The present investigation examined incremental associations between anxiety sensitivity (AS) subfactors (e.g. physical, psychological, and social concerns) and posttraumatic stress and panic symptoms among trauma-exposed adults. These effects were examined above and beyond other theoretically relevant factors, including negative affectivity and number of types of trauma exposures. The 239 participants were selected from a university- and community-based sample (129 women; mean age = 23.0 years; SD = 9.6, range = 18-65), all of whom endorsed exposure to traumatic life events. The AS psychological concerns and AS physical concerns lower order factors evidenced distinct associations with posttraumatic stress symptoms and panic-relevant symptoms, respectively. Specifically, the AS psychological concerns facet was significantly incrementally predictive of posttraumatic stress-relevant avoidance symptoms. The AS physical concerns facet was significantly incrementally predictive of panic-relevant symptoms, including anxious arousal, body vigilance, and perceived control over anxiety-related events. Results are discussed in the context of the relevant theoretical literature pertaining to shared vulnerability and comorbidity between posttraumatic stress and panic.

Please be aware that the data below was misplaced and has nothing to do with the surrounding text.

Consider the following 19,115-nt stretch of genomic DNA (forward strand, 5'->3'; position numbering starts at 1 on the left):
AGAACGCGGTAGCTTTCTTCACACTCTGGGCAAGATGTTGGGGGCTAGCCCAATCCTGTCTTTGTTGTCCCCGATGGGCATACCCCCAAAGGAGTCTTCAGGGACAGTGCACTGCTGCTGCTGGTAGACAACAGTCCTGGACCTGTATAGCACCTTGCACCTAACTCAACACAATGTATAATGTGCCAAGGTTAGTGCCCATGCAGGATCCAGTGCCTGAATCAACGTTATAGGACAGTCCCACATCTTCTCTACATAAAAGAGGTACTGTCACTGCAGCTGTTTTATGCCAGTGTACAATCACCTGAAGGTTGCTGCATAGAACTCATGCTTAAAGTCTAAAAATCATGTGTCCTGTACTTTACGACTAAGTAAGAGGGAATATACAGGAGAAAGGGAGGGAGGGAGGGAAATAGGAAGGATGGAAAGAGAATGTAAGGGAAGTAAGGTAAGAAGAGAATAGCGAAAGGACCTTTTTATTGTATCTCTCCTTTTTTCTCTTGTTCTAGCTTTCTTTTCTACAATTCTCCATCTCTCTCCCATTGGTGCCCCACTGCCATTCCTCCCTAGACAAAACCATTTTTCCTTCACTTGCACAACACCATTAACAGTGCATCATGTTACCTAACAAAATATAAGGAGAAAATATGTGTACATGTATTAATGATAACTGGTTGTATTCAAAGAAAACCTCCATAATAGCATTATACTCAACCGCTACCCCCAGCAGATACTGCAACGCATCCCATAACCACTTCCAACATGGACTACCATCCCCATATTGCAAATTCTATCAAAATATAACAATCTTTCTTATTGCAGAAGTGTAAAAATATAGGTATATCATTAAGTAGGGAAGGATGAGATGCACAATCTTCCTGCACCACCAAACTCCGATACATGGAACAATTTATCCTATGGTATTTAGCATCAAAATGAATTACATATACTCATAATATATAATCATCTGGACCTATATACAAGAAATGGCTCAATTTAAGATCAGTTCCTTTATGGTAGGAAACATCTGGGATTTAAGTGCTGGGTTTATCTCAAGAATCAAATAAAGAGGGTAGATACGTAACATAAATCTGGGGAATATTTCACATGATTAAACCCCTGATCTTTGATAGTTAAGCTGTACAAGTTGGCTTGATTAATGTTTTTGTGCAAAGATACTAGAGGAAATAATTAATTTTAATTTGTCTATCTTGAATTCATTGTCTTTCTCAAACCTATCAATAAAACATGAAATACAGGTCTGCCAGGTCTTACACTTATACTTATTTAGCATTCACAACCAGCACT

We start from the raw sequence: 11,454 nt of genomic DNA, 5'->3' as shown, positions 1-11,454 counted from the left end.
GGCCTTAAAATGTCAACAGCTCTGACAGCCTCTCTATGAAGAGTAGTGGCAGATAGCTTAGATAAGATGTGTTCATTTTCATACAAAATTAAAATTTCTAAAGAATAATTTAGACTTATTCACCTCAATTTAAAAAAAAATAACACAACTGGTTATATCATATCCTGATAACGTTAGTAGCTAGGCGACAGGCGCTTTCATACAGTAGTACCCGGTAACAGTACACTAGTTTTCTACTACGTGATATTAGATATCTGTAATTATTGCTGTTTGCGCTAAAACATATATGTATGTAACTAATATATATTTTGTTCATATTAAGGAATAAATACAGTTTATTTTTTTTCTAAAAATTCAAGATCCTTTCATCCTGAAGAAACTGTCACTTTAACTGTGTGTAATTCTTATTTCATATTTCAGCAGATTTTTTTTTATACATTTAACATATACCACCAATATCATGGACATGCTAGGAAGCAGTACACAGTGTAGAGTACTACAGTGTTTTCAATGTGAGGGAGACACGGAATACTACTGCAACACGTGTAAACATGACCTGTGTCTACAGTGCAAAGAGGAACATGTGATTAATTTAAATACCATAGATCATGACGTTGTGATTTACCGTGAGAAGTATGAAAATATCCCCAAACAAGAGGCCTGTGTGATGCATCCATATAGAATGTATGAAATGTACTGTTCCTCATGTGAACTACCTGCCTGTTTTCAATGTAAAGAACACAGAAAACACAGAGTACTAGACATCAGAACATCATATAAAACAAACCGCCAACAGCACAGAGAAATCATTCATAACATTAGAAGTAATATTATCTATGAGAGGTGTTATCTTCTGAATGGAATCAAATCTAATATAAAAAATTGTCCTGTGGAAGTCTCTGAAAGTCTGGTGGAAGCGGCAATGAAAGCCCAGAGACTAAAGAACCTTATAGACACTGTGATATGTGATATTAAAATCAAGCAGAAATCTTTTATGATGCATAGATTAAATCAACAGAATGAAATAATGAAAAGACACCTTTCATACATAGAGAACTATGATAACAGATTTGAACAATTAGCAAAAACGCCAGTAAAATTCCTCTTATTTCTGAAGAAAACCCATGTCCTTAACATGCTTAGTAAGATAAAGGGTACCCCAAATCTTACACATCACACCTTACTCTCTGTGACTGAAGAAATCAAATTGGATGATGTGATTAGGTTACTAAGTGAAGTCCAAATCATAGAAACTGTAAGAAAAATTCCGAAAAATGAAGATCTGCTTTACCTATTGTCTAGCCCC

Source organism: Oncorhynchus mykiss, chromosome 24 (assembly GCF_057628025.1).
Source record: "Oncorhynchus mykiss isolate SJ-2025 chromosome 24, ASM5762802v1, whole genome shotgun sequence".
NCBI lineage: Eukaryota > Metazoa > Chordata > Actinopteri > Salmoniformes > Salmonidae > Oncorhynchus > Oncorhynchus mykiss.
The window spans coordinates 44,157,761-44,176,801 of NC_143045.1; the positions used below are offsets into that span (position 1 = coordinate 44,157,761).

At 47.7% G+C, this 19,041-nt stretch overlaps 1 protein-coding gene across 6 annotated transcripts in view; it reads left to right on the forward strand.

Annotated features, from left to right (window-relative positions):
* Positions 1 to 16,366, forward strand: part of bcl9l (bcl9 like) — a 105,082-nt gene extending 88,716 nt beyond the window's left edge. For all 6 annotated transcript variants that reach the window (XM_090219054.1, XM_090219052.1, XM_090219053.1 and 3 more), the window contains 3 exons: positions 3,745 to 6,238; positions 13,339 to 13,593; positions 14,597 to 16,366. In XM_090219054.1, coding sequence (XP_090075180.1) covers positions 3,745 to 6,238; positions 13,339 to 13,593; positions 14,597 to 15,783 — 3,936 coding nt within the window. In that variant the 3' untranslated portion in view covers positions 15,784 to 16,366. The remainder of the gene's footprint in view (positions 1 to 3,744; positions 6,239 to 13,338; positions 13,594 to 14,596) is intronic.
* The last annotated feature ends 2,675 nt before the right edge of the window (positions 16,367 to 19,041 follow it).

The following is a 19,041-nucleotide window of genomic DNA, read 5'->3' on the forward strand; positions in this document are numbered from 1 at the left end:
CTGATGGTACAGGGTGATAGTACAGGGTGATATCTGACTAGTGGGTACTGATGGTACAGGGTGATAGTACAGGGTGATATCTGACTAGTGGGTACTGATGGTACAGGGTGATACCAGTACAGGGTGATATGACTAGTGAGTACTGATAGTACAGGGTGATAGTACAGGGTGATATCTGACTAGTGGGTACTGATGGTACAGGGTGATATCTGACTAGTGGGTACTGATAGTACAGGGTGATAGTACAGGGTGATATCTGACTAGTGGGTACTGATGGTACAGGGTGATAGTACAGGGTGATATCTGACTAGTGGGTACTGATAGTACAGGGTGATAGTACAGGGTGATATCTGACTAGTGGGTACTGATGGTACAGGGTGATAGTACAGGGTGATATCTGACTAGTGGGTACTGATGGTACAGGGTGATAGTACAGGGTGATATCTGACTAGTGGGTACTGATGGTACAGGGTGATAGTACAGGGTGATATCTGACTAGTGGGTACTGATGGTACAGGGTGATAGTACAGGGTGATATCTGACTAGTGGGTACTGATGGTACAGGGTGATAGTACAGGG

Bibliographical noteFunding Information:
This work was supported by a National Research Service Award (1 F31 DA021006- 01) granted to Anka Vujanovic and by National Institute on Drug Abuse research grants (1 R01 MH076629-01, 1 R01 DA018734-01A1, and R03 DA16307-01) awarded to Dr. Zvolensky. Dr. Bernstein acknowledges that this work was also supported in part by VA Office of Academic Affairs and Health Services Research and Development Service Research funds.
- Anxiety sensitivity
- Panic attacks
- Panic disorder
- Posttraumatic stress
ASJC Scopus subject areas
- Clinical Psychology